Putin Locks Horns With West Over Syria At G8 Summit
Russian President Vladimir Putin clashed with other world leaders over the civil war in Syria at a tense G8 summit, blocking any mention of the fate of Syrian leader Bashar al-Assad from a final communique to be issued on Tuesday.
Isolated at the G8, Putin resisted attempts by other world leaders including U.S. President Barack Obama to get him to agree to anything that would imply Assad should step down or that Russia should tone down its support for Assad.
Western powers tried to hash out a statement with teeth on Syria that all G8 leaders could agree on, though sources indicated that Putin resisted. The G8 is likely to issue a statement but it was unclear what it would contain.
"You're close to a seven to one position on Syria and clearly Putin doesn't hold back with his views," a source familiar with the talks said.
Russian Deputy Foreign Minister Sergei Ryabkov, speaking on the summit sidelines, said Russia had refused to accept any mention of Assad's fate in the communique.
"This would be not just unacceptable for the Russian side, but we are convinced that it would be utterly wrong, harmful and would completely upset the political balance," Ryabkov said.
Russia has been Assad's most powerful supporter as his force struggle to crush an uprising in which 93,000 people have been killed since March 2011. He can also count on backing from Iran.
The United States, Turkey, and European and Gulf Arab states support the rebels, who have lost ground to Assad's troops in recent weeks.
Russia and the United States agree the warring sides should be brought together to discuss Syria's future at a peace conference as soon as July. But its timing was under question and one source said it would be delayed until August.
Obama and his allies want Assad to cede power while Putin, whose rhetoric has become increasingly anti-Western since his re-election last year, believes that would be disastrous at a time when there is no clear transition plan.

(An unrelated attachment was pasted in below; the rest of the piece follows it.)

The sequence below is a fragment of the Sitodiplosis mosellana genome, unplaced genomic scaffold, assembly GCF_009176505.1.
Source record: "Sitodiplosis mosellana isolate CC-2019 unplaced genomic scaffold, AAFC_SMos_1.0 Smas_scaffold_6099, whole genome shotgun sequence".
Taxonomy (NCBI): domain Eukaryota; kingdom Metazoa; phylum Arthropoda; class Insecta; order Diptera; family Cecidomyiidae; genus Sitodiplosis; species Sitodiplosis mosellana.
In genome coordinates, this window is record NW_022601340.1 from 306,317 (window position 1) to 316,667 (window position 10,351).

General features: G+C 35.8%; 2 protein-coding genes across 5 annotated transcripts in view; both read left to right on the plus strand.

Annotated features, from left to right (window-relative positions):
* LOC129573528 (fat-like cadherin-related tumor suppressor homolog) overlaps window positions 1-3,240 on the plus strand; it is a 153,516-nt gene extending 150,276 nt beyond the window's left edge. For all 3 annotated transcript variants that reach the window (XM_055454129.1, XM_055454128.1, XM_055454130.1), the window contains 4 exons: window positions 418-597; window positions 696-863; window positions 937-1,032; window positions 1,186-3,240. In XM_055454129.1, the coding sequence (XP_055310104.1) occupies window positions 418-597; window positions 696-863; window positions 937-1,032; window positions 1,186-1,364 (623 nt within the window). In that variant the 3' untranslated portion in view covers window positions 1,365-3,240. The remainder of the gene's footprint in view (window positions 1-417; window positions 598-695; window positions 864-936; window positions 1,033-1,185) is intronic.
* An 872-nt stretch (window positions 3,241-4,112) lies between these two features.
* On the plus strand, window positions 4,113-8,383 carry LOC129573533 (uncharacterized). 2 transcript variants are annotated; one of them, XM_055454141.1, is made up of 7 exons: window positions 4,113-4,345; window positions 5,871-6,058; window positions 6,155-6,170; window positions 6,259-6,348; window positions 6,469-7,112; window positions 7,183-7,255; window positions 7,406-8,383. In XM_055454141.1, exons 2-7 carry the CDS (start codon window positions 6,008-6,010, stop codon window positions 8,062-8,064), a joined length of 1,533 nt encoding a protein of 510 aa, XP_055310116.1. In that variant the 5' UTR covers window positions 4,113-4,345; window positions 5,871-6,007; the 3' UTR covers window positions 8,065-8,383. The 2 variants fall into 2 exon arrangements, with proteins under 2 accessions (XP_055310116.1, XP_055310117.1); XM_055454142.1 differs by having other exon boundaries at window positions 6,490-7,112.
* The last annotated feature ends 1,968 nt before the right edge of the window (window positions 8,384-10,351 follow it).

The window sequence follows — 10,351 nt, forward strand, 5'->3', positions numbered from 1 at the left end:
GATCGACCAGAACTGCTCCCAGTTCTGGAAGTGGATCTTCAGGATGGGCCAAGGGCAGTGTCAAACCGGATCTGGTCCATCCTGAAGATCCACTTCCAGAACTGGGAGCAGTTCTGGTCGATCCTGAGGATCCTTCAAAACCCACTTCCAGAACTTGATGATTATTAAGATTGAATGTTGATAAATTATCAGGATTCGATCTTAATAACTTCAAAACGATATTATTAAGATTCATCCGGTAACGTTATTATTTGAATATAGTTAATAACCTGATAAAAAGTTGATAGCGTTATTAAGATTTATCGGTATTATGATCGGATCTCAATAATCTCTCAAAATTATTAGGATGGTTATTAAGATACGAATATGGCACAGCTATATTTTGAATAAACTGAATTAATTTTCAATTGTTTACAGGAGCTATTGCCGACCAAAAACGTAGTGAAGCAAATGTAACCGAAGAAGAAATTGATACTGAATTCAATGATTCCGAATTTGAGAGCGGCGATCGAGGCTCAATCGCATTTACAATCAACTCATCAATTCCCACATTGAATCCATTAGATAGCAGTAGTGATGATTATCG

Putin's isolation at the G8 may damage perceptions of Russia but for Putin himself it would be a chance to portray himself as a strongman who can stand up to a bullying West - an image certain to please the domestic audience.
He appeared tense on the first day and has faced a barrage of criticism over his Syria stance. Canada's Stephen Harper accused him of supporting "thugs" in Damascus. His meeting with Obama was frosty and both men looked uncomfortable.
Obama could offer Putin several incentives to change his mind but it was unclear what exactly was on the table as talks continued behind closed doors at the G8 venue.
COMPROMISE STILL POSSIBLE?
One area of compromise could be for the West to ease back on its proposals to arm the Syrian rebels or push for no-fly zones, which Russia opposes.
Syria is one of Russia's last bastions of support in the Middle East and the Russian navy has a vital base at the Mediterranean port of Tartus.
However, Russian Foreign Minister Sergei Lavrov said on Tuesday the Syrian opposition must not set preconditions for attending the proposed peace conference, suggesting sticking points remained.
Renewed diplomatic tension over Syria stems from last week's decision by the United States to step up military aid to the rebels, including automatic weapons, light mortars and rocket-propelled grenades.
British Prime Minister David Cameron, who is chairing the summit, will also move the conversation on to taxation and how global powers can help close international loopholes.
Cameron has been stung by revelations that the likes of Google and Starbucks have sharply cut their corporate tax bills in Britain using legal loopholes.
Last week he sought to turn up the pressure on other rich economies by pressing Britain's overseas tax havens into a transparency deal and announcing new disclosure rules for British firms.